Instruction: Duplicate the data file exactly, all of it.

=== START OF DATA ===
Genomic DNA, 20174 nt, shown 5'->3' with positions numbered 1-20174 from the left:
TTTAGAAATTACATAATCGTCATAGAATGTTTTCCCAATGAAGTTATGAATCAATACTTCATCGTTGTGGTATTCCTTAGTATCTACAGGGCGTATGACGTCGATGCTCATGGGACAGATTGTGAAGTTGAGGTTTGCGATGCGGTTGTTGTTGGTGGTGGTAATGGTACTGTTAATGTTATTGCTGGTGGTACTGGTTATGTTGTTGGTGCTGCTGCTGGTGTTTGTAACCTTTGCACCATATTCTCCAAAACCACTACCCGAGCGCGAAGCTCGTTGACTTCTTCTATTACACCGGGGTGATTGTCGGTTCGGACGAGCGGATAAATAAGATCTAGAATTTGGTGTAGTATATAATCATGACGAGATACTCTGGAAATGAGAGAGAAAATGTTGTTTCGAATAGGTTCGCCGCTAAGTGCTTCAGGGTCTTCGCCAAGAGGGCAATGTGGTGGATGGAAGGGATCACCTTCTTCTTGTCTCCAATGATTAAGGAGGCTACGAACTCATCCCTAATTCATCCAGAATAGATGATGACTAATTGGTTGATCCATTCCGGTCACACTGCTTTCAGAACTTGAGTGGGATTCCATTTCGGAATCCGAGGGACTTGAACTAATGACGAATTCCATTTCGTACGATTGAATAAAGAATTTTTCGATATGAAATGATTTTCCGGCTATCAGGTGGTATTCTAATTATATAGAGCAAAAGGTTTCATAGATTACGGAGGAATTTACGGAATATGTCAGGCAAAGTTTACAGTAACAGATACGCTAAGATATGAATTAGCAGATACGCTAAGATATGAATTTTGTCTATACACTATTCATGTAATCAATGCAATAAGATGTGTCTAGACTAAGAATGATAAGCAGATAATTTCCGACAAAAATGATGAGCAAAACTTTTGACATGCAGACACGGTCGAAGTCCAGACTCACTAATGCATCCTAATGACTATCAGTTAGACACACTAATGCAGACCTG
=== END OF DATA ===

Genomic DNA, 20174 nt, shown 5'->3' with positions numbered 1-20174 from the left:
TTTAGAAATTACATAATCGTCATAGAATGTTTTCCCAATGAAGTTATGAATCAATACTTCATCGTTGTGGTATTCCTTAGTATCTACAGGGCGTATGACGTCGATGCTCATGGGACAGATTGTGAAGTTGAGGTTTGCGATGCGGTTGTTGTTGGTGGTGGTAATGGTACTGTTAATGTTATTGCTGGTGGTACTGGTTATGTTGTTGGTGCTGCTGCTGGTGTTTGTAACCTTTGCACCATATTCTCCAAAACCACTACCCGAGCGCGAAGCTCGTTGACTTCTTCTATTACACCGGGGTGATTGTCGGTTCGGACGAGCGGATAAATAAGATCTAGAATTTGGTGTAGTATATAATCATGACGAGATACTCTGGAAATGAGAGAGAAAATGTTGTTTCGAATAGGTTCGCCGCTAAGTGCTTCAGGGTCTTCGCCAAGAGGGCAATGTGGTGGATGGAAGGGATCACCTTCTTCTTGTCTCCAATGATTAAGGAGGCTACGAACTCATCCCTAATTCATCCAGAATAGATGATGACTAATTGGTTGATCCATTCCGGTCACACTGCTTTCAGAACTTGAGTGGGATTCCATTTCGGAATCCGAGGGACTTGAACTAATGACGAATTCCATTTCGTACGATTGAATAAAGAATTTTTCGATATGAAATGATTTTCCGGCTATCAGGTGGTATTCTAATTATATAGAGCAAAAGGTTTCATAGATTACGGAGGAATTTACGGAATATGTCAGGCAAAGTTTACAGTAACAGATACGCTAAGATATGAATTAGCAGATACGCTAAGATATGAATTTTGTCTATACACTATTCATGTAATCAATGCAATAAGATGTGTCTAGACTAAGAATGATAAGCAGATAATTTCCGACAAAAATGATGAGCAAAACTTTTGACATGCAGACACGGTCGAAGTCCAGACTCACTAATGCATCCTAATGACTATCAGTTAGACACACTAATGCAGACCTG